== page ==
• 1/4 cup (1 ounce) grated Parmigiano-Reggiano cheese
  • 1/4 cup chopped prosciutto (about 1 ounce)
  • 2 tablespoons chopped pitted black olives

Combine the first 7 ingredients in a medium bowl,

stirring well with a whisk; set aside.

Cook pasta according to package directions, omitting salt and fat. Drain and rinse with cold water. Drain. Add pasta, parsley, and remaining ingredients to vinegar mixture; toss well to coat. Cover and chill.

Saturday, July 18, 2009

Shrimp Skewers - Second Set

I almost didn't post this because it was really too easy to be considered a recipe and I had just posted another shrimp skewers recipe recently. But this was too yummy to deny its presence on the blog. The spicy chorizo and the citrus flavored shrimp made a great pair. So here goes....

Grilled Shrimp and Chorizo Skewers
Adapted from Martha Stewart Living 2009


Serves 4

  • 12 jumbo shrimp (about 1 pound), peeled and deveined, tails intact
  • 2 garlic cloves, minced
  • 1/4 cup extra-virgin olive oil
  • 2 tablespoons fresh lime juice
  • 8 ounces dried chorizo, cut on the bias into sixteen 1-inch pieces
  • Coarse salt and freshly ground pepper

Toss shrimp, garlic, oil, and lime juice in a large baking dish. Cover, and refrigerate, turning occasionally, for 30 minutes.

Meanwhile, soak 8 wooden skewers in water. Or use metal skewers like me and skip this step.

Preheat grill to medium-high. Thread 3 shrimp and 2 slices chorizo onto each skewer, alternating pieces.
Season with salt. Grill until shrimp are opaque and chorizo is slightly softened, about 3 minutes per side.Serve the grilled skewers.

Tuesday, July 14, 2009


One day my sister was sitting in the other room as her husband and four year son played Lego's in the adjacent bedroom. She was sifting through emails as she casually listened to her son and his father having a conversation. It started off pretty benign and quickly took a turn for the worse. Scout (her son) asked his Daddy if anyone was ever mean to him when he was a little boy. Robbie (her husband) responded in the affirmative and asked why his son was curious. Scout proceeded to explain that one of his friends at school told him that he hated him earlier that day. My sister was crushed, how could anyone say such a cruel thing to her special little son? Not wanting to get involved where she wasn't needed, she let them talk through the situation on their own over the toy building blocks.

But her lack of interference didn't mean she wasn't still extremely upset about what she overheard. She understood kids could be mean, but it took on a whole new meaning when someone was directing that animosity toward her own offspring. She was devastated. She called me to report the situation and then she called my parents. We tried to comfort her; however we did little to calm her frustration. As she lay down to sleep that night her husband explained that it would be OK. He told a story of how when he was the same age as Scout some of the kids at his school used to pick on each other as well and it rarely had any type of lasting effect. She asked brokenheartedly, "Well did anyone ever tell you that they hated you?" To which Robbie responded, "No, but they used to tell me that my Daddy ate leeks." What?!? She couldn't help but laugh which was exactly what she needed after her evening of worrying. Although the insult seemed to pale in comparison to the one her son had suffered, it made her realize that tomorrow was another day and that her son would be just fine.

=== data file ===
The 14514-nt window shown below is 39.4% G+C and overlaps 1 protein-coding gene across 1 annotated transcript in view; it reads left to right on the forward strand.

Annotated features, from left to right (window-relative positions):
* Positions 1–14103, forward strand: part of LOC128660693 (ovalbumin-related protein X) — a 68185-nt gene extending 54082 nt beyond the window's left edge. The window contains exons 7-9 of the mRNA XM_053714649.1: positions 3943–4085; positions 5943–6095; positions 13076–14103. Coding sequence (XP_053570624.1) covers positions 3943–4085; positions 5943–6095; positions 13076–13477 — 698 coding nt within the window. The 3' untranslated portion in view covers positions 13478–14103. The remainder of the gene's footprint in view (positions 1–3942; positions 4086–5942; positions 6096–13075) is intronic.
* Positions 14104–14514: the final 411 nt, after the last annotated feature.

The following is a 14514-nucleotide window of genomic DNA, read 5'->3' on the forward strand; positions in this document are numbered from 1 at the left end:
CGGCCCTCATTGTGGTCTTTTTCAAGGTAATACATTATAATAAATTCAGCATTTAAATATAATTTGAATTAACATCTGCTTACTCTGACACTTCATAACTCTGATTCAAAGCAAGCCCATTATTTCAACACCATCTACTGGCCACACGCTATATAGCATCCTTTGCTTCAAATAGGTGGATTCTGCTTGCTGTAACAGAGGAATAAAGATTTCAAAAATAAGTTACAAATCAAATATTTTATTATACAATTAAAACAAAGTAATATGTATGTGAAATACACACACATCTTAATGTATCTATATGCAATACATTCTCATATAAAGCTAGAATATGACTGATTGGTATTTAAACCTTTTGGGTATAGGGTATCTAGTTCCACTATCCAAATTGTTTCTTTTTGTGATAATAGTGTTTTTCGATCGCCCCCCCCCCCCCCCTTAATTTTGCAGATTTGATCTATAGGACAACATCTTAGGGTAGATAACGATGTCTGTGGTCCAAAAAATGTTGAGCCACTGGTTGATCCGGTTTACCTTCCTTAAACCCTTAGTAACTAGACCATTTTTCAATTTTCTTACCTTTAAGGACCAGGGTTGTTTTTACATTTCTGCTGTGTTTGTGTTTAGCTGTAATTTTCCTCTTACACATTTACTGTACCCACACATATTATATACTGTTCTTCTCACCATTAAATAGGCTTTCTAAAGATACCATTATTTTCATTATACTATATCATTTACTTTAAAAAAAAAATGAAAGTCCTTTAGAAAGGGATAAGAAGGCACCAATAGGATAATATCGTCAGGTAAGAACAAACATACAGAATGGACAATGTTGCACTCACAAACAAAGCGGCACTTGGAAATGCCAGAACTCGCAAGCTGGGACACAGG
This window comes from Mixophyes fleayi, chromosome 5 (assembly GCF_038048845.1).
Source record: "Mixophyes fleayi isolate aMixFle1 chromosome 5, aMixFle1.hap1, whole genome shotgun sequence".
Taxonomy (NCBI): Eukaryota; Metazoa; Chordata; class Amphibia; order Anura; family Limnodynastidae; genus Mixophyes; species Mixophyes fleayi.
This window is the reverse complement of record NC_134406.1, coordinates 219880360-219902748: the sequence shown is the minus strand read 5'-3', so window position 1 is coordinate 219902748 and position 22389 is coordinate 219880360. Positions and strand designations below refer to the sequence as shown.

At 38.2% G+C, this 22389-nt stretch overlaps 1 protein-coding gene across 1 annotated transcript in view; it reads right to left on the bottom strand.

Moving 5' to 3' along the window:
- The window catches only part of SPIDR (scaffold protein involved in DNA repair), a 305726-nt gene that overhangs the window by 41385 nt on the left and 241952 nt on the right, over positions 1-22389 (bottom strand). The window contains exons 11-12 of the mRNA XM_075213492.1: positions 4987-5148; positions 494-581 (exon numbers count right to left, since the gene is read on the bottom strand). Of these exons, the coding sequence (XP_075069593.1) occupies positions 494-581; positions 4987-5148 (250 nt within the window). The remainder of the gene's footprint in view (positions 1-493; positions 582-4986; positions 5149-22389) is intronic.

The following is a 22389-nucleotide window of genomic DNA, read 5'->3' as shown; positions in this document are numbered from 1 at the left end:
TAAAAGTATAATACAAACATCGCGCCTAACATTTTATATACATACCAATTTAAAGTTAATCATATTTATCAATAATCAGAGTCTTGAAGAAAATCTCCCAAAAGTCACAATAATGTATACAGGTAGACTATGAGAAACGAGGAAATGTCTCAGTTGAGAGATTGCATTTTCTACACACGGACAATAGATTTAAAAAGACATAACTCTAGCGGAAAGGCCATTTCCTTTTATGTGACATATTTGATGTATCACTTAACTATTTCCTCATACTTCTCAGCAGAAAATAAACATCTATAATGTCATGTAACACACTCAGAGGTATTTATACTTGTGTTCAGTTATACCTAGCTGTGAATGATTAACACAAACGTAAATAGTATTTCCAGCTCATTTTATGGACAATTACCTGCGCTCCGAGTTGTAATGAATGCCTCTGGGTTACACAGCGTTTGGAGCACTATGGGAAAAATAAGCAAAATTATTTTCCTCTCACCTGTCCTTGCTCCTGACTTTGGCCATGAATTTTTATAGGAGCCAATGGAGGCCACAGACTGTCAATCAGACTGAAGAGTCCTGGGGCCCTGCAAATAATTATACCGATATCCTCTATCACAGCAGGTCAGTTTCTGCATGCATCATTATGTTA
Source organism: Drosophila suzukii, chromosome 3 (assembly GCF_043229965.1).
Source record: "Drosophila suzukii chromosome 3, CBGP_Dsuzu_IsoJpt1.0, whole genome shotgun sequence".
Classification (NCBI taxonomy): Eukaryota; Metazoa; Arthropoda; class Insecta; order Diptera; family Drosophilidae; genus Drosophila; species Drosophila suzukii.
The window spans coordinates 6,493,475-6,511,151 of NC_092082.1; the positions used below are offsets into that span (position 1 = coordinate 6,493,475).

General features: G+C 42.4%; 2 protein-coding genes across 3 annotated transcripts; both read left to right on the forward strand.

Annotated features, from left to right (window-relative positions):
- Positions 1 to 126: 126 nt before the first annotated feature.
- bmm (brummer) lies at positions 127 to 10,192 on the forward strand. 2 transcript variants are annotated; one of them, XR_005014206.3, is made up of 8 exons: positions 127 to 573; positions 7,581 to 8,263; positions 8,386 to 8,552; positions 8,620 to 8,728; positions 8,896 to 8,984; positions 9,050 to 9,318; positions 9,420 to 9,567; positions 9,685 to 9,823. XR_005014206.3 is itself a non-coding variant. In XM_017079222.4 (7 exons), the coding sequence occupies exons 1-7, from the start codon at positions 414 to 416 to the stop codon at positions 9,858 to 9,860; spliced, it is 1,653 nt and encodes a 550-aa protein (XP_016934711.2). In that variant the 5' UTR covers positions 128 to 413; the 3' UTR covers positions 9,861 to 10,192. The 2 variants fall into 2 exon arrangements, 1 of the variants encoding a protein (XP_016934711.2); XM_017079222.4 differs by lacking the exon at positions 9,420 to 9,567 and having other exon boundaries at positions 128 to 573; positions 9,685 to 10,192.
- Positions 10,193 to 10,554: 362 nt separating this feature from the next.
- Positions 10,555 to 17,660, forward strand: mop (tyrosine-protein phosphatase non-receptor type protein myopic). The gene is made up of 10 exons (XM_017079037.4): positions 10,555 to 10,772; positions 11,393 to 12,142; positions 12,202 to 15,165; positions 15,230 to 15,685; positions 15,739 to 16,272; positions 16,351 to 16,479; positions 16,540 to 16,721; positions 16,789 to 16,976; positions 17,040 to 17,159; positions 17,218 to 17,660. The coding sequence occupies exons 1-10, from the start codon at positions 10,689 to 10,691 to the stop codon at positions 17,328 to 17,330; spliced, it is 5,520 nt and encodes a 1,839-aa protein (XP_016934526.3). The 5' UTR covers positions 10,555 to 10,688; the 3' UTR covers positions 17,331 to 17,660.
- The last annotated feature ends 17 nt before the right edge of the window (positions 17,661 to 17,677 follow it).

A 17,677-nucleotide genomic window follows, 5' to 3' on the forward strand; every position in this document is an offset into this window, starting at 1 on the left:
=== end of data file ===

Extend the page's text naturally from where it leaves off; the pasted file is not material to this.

Creamy Artichoke Soup
Adapted from Giada De Laurentiis

  • 2 tablespoons extra-virgin olive oil
  • 2 leeks, white part only, washed well and chopped
  • 1 clove garlic, minced
  • 1 small potato, peeled and chopped
  • 1 can of artichoke hearts, drained and chopped
  • 2 cups chicken stock
  • 1/2 teaspoon salt
  • 1/4 teaspoon freshly ground black pepper
  • 2 tablespoons plus 1/3 cup mascarpone cheese
  • 2 tablespoons chopped chives, for garnish


Heat olive oil in a heavy, large pot over medium heat. Add the leeks and the garlic and stir.

Add the potatoes and cook for 5 minutes, stirring often.

Add the artichokes, stock, salt, and pepper and cook until the vegetables are tender,

about 20 minutes.

Using a handheld immersion blender, or in a blender in batches*, puree the soup.

Add the 2 tablespoons mascarpone and blend again to combine. In a small bowl, stir the remaining 1/3 cup mascarpone to soften.

Ladle the soup into serving bowls. Dollop the top of each of the soups with a spoonful of the softened mascarpone cheese and top the cheese with chives.

* When blending hot liquids: Remove liquid from the heat and allow to cool for at least 5 minutes. Transfer liquid to a blender or food processor and fill it no more than halfway. If using a blender, release one corner of the lid. This prevents the vacuum effect that creates heat explosions. Place a towel over the top of the machine, pulse a few times then process on high speed until smooth.

Monday, July 13, 2009

Wheat Wrap Walter

My Daddy has an aversion to bread, he says it's fattening. Which it is, but who doesn't indulge once in a while? Not my father, he is very strict with the dietary restrictions he sets on himself. He is on a very stringent heart healthy diet and he rarely strays. During the week he is on his own for lunch while he works and is in control of what he decides to eat. The weekends are a different story. He runs my poor mother ragged trying to come up with ideas of lunches to feed him that do not incorporate thick, fluffy bread. At this point, I think she has made every wrap known to man. In fact, there was a period when I still lived in New Orleans that I thought my dear dad was a broken record as I heard him request something on a "wheat wrap" almost every Saturday. As I made this simple lunch I knew it would be the perfect recipe for them to try. So Mom, here is your lunch for next Saturday......

Chicken, Mushroom and Fontina Quesadillas
Adapted from Cooking Light July 2009


4 servings (serving size: 1/2 quesadilla)

  • 1 teaspoon olive oil
  • 1 cup presliced cremini (baby portobellos) mushrooms
  • 1/2 cup thinly sliced onion
  • 1/8 teaspoon salt
  • 1/8 teaspoon freshly ground black pepper
  • 2 cloves of garlic, minced
  • 1 tablespoon red wine vinegar
  • 2 (10-inch) whole wheat tortillas
  • 1 cup shredded cooked chicken breast (about 8 ounces), i used a rotisserie chicken
  • 1 cup arugula or baby spinach
  • 1/2 cup (2 ounces) shredded Fontina cheese
  • Cooking spray

1. Heat a large nonstick skillet over medium-high heat. Add olive oil to pan; swirl to coat. Add cremini mushrooms, sliced onion, salt, and pepper to pan; sauté 5 minutes.

Stir in garlic, and sauté 30 seconds.

Add vinegar; cook 30 seconds or until liquid almost evaporates.

2. Arrange half of mushroom mixture over half of each tortilla.

Top each tortilla with 1/2 cup chicken, 1/2 cup arugula,

and 1/4 cup cheese;

fold tortillas in half.

3. Wipe pan clean with a paper towel. Heat pan over medium heat. Coat pan with cooking spray. Add tortillas to pan, two at a time.

Place a heavy skillet on top of tortillas; cook 2 minutes on each side or until crisp.